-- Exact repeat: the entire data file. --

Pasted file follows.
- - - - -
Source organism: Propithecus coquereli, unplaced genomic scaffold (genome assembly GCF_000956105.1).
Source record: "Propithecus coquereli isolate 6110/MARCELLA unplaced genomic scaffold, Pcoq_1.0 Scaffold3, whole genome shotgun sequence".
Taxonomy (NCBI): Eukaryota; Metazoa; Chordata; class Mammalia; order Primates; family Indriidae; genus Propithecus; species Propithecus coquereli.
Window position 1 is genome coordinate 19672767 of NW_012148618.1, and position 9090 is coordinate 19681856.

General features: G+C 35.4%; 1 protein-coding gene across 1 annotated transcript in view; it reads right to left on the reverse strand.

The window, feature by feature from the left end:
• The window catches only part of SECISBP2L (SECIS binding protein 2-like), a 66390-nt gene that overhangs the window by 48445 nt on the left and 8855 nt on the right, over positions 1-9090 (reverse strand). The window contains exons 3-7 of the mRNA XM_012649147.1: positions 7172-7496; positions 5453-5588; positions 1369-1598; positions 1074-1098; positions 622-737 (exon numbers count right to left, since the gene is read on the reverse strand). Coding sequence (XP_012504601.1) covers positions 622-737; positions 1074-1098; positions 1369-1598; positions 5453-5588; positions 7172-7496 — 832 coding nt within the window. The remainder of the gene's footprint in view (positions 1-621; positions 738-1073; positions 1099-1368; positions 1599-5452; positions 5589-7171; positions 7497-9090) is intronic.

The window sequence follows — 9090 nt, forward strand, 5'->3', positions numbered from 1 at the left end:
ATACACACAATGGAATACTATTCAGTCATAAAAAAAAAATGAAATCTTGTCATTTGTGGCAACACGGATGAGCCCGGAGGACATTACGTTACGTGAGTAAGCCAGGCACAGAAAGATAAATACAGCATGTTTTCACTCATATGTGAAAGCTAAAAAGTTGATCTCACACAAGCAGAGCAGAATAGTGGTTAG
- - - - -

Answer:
Source organism: Propithecus coquereli, unplaced genomic scaffold (genome assembly GCF_000956105.1).
Source record: "Propithecus coquereli isolate 6110/MARCELLA unplaced genomic scaffold, Pcoq_1.0 Scaffold3, whole genome shotgun sequence".
Taxonomy (NCBI): Eukaryota; Metazoa; Chordata; class Mammalia; order Primates; family Indriidae; genus Propithecus; species Propithecus coquereli.
Window position 1 is genome coordinate 19672767 of NW_012148618.1, and position 9090 is coordinate 19681856.

General features: G+C 35.4%; 1 protein-coding gene across 1 annotated transcript in view; it reads right to left on the reverse strand.

The window, feature by feature from the left end:
• The window catches only part of SECISBP2L (SECIS binding protein 2-like), a 66390-nt gene that overhangs the window by 48445 nt on the left and 8855 nt on the right, over positions 1-9090 (reverse strand). The window contains exons 3-7 of the mRNA XM_012649147.1: positions 7172-7496; positions 5453-5588; positions 1369-1598; positions 1074-1098; positions 622-737 (exon numbers count right to left, since the gene is read on the reverse strand). Coding sequence (XP_012504601.1) covers positions 622-737; positions 1074-1098; positions 1369-1598; positions 5453-5588; positions 7172-7496 — 832 coding nt within the window. The remainder of the gene's footprint in view (positions 1-621; positions 738-1073; positions 1099-1368; positions 1599-5452; positions 5589-7171; positions 7497-9090) is intronic.

The window sequence follows — 9090 nt, forward strand, 5'->3', positions numbered from 1 at the left end:
ATACACACAATGGAATACTATTCAGTCATAAAAAAAAAATGAAATCTTGTCATTTGTGGCAACACGGATGAGCCCGGAGGACATTACGTTACGTGAGTAAGCCAGGCACAGAAAGATAAATACAGCATGTTTTCACTCATATGTGAAAGCTAAAAAGTTGATCTCACACAAGCAGAGCAGAATAGTGGTTAG